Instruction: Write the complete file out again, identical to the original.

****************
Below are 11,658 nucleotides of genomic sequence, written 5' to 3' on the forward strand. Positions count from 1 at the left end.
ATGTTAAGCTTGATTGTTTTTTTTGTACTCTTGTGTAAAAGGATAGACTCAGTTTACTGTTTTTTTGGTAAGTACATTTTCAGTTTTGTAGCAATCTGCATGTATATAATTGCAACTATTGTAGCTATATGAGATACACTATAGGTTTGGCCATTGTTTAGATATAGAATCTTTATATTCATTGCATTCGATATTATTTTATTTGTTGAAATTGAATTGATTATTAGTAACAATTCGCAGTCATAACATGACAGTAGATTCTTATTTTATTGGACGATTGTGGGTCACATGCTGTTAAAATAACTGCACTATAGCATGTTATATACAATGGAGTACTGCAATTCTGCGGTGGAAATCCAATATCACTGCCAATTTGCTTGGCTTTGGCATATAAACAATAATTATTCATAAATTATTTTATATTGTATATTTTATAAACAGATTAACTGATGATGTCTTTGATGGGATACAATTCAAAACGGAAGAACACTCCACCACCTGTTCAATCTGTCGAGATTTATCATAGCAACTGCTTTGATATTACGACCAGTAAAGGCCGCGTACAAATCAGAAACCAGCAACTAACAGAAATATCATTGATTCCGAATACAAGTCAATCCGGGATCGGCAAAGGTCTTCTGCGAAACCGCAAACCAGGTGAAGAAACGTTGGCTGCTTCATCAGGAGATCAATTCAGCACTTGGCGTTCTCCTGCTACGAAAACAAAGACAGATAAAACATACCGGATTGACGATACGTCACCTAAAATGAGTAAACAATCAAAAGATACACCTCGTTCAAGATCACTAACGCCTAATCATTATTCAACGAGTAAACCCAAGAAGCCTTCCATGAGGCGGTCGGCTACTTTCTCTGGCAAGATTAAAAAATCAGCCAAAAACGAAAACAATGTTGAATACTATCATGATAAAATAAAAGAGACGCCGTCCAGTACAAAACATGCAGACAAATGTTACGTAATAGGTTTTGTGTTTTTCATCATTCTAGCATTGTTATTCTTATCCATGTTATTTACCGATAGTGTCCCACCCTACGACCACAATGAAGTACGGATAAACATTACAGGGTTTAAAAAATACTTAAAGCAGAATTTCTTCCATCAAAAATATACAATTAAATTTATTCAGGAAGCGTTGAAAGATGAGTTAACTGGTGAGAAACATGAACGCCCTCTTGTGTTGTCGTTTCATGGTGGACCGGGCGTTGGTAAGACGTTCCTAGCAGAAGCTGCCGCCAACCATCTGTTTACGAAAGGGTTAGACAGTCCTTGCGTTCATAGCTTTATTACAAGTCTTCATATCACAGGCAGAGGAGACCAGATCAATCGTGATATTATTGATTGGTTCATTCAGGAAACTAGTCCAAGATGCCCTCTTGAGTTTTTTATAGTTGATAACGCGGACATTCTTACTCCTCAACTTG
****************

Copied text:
Below are 11,658 nucleotides of genomic sequence, written 5' to 3' on the forward strand. Positions count from 1 at the left end.
ATGTTAAGCTTGATTGTTTTTTTTGTACTCTTGTGTAAAAGGATAGACTCAGTTTACTGTTTTTTTGGTAAGTACATTTTCAGTTTTGTAGCAATCTGCATGTATATAATTGCAACTATTGTAGCTATATGAGATACACTATAGGTTTGGCCATTGTTTAGATATAGAATCTTTATATTCATTGCATTCGATATTATTTTATTTGTTGAAATTGAATTGATTATTAGTAACAATTCGCAGTCATAACATGACAGTAGATTCTTATTTTATTGGACGATTGTGGGTCACATGCTGTTAAAATAACTGCACTATAGCATGTTATATACAATGGAGTACTGCAATTCTGCGGTGGAAATCCAATATCACTGCCAATTTGCTTGGCTTTGGCATATAAACAATAATTATTCATAAATTATTTTATATTGTATATTTTATAAACAGATTAACTGATGATGTCTTTGATGGGATACAATTCAAAACGGAAGAACACTCCACCACCTGTTCAATCTGTCGAGATTTATCATAGCAACTGCTTTGATATTACGACCAGTAAAGGCCGCGTACAAATCAGAAACCAGCAACTAACAGAAATATCATTGATTCCGAATACAAGTCAATCCGGGATCGGCAAAGGTCTTCTGCGAAACCGCAAACCAGGTGAAGAAACGTTGGCTGCTTCATCAGGAGATCAATTCAGCACTTGGCGTTCTCCTGCTACGAAAACAAAGACAGATAAAACATACCGGATTGACGATACGTCACCTAAAATGAGTAAACAATCAAAAGATACACCTCGTTCAAGATCACTAACGCCTAATCATTATTCAACGAGTAAACCCAAGAAGCCTTCCATGAGGCGGTCGGCTACTTTCTCTGGCAAGATTAAAAAATCAGCCAAAAACGAAAACAATGTTGAATACTATCATGATAAAATAAAAGAGACGCCGTCCAGTACAAAACATGCAGACAAATGTTACGTAATAGGTTTTGTGTTTTTCATCATTCTAGCATTGTTATTCTTATCCATGTTATTTACCGATAGTGTCCCACCCTACGACCACAATGAAGTACGGATAAACATTACAGGGTTTAAAAAATACTTAAAGCAGAATTTCTTCCATCAAAAATATACAATTAAATTTATTCAGGAAGCGTTGAAAGATGAGTTAACTGGTGAGAAACATGAACGCCCTCTTGTGTTGTCGTTTCATGGTGGACCGGGCGTTGGTAAGACGTTCCTAGCAGAAGCTGCCGCCAACCATCTGTTTACGAAAGGGTTAGACAGTCCTTGCGTTCATAGCTTTATTACAAGTCTTCATATCACAGGCAGAGGAGACCAGATCAATCGTGATATTATTGATTGGTTCATTCAGGAAACTAGTCCAAGATGCCCTCTTGAGTTTTTTATAGTTGATAACGCGGACATTCTTACTCCTCAACTTG